“When somebody older passes away, people don’t usually photograph them because you have lots of pictures of them when they were alive,” she said. “But actually back in the 1800s when photography was new, often the only time someone was photographed was after they died. There’s a large collection of postmortem photography from that era, so what we’re doing isn’t necessarily a new concept.”
In our modern era, sharing remembrance photos can have a powerful impact, not only from a personal healing perspective, but also in breaking down the stigma around discussing pregnancy and infant loss.
“Many mothers that have had a loss expressed that listening to someone else going through the same thing they did validates what they have gone through, and it opens communication to shared feelings and thoughts they may not have had a chance to speak about before,” said Villegas.
Sharing the painful parts of our lives helps others feel less alone in their struggles, which can be very healing as well.
“More people have had losses than you realize,” said Harris. “There are so many hurting people who have lost a baby and a lot of people who don’t understand the depths of pain they go through. Maybe her post will inspire them to reach out for support, and maybe the comments from people who have experienced the same thing will help with her grief.”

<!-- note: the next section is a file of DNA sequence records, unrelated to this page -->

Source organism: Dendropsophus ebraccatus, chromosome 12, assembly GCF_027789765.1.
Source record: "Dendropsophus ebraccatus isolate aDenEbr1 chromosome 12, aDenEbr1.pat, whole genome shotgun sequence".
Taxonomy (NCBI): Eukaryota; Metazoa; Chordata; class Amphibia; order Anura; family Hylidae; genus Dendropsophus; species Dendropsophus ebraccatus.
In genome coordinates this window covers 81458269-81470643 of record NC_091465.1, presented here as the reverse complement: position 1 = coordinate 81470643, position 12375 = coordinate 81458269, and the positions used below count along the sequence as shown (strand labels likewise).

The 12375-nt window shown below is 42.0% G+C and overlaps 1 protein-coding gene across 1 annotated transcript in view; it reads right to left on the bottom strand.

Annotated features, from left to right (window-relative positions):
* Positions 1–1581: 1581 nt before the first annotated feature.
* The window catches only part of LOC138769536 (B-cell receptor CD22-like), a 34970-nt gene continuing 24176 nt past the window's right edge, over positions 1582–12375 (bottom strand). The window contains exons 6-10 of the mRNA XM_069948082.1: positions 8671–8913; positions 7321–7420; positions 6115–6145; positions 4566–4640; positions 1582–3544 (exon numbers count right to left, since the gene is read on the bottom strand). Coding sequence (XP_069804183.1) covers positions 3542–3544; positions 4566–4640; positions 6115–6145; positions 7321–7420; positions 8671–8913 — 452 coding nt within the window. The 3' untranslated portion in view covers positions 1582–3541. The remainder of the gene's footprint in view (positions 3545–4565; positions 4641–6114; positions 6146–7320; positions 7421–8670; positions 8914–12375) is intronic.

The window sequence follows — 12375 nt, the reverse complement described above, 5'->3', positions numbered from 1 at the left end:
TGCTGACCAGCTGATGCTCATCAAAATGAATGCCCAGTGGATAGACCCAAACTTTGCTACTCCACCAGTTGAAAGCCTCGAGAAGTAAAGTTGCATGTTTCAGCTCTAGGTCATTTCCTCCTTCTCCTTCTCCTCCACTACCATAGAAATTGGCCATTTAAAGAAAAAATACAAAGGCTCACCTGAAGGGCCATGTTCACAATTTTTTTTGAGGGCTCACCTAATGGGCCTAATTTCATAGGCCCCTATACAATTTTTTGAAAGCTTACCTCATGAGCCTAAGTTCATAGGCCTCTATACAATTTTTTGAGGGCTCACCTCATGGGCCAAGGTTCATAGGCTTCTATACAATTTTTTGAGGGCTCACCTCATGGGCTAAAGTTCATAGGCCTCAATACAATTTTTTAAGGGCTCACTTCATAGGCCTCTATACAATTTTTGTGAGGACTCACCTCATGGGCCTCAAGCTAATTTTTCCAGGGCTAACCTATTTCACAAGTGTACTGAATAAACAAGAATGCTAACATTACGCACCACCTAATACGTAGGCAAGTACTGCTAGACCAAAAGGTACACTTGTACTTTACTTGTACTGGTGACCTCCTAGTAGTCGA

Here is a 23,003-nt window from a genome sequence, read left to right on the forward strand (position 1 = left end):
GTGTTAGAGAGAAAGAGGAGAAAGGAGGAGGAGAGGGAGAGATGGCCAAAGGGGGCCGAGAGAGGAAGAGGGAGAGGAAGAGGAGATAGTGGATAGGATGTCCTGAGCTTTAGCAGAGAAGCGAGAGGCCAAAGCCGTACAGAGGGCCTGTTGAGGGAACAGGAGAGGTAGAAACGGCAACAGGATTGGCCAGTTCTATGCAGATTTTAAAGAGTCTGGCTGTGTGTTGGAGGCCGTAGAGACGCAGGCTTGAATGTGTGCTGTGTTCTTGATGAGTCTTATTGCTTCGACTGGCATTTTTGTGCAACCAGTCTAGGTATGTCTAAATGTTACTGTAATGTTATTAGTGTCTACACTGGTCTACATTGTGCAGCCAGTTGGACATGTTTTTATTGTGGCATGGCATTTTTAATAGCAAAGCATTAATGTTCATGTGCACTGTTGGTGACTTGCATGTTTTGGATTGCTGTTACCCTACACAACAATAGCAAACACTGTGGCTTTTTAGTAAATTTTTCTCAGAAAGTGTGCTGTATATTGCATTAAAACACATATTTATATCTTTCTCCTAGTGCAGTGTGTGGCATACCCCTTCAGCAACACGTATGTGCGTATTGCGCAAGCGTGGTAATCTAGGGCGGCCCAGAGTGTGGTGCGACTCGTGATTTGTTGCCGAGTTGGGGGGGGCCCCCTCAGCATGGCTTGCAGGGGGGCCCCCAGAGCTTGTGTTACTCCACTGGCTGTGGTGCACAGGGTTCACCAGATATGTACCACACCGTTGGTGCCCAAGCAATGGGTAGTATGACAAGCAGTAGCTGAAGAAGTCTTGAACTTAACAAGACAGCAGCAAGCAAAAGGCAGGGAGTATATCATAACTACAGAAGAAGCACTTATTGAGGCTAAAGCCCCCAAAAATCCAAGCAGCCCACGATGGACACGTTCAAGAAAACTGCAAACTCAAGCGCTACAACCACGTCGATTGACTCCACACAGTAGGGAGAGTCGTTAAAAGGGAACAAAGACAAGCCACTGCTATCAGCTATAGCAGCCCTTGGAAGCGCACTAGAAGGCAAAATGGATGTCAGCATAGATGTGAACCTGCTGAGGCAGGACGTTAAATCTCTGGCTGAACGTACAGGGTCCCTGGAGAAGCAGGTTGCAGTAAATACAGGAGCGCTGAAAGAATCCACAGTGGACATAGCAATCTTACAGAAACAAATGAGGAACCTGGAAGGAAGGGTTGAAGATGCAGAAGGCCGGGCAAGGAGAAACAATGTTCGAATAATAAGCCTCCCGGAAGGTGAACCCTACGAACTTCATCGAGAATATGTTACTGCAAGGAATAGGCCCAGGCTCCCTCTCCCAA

Reidenberg said he applauds Teigen and Legend for having the courage to share something so intimate and painful, which is difficult for everyone to do but perhaps more so for celebrities who face extra scrutiny. He believes posts like these normalize grief and encourage people to be more open with their thoughts and feelings as they process trauma.
“I hope that by her doing this, others will see the humanness that we all have, that pain is pain no matter who you are, and that sad things happen to all of us,” he said. “I also believe that her sharing this moment will help others who have been in a similar situation to know that sharing what is happening in your life, be it in good times or in very sad times like this, helps keep you grounded and connected. The more connected we are to others through life’s experiences and more that we can share that with others, can build resilience.”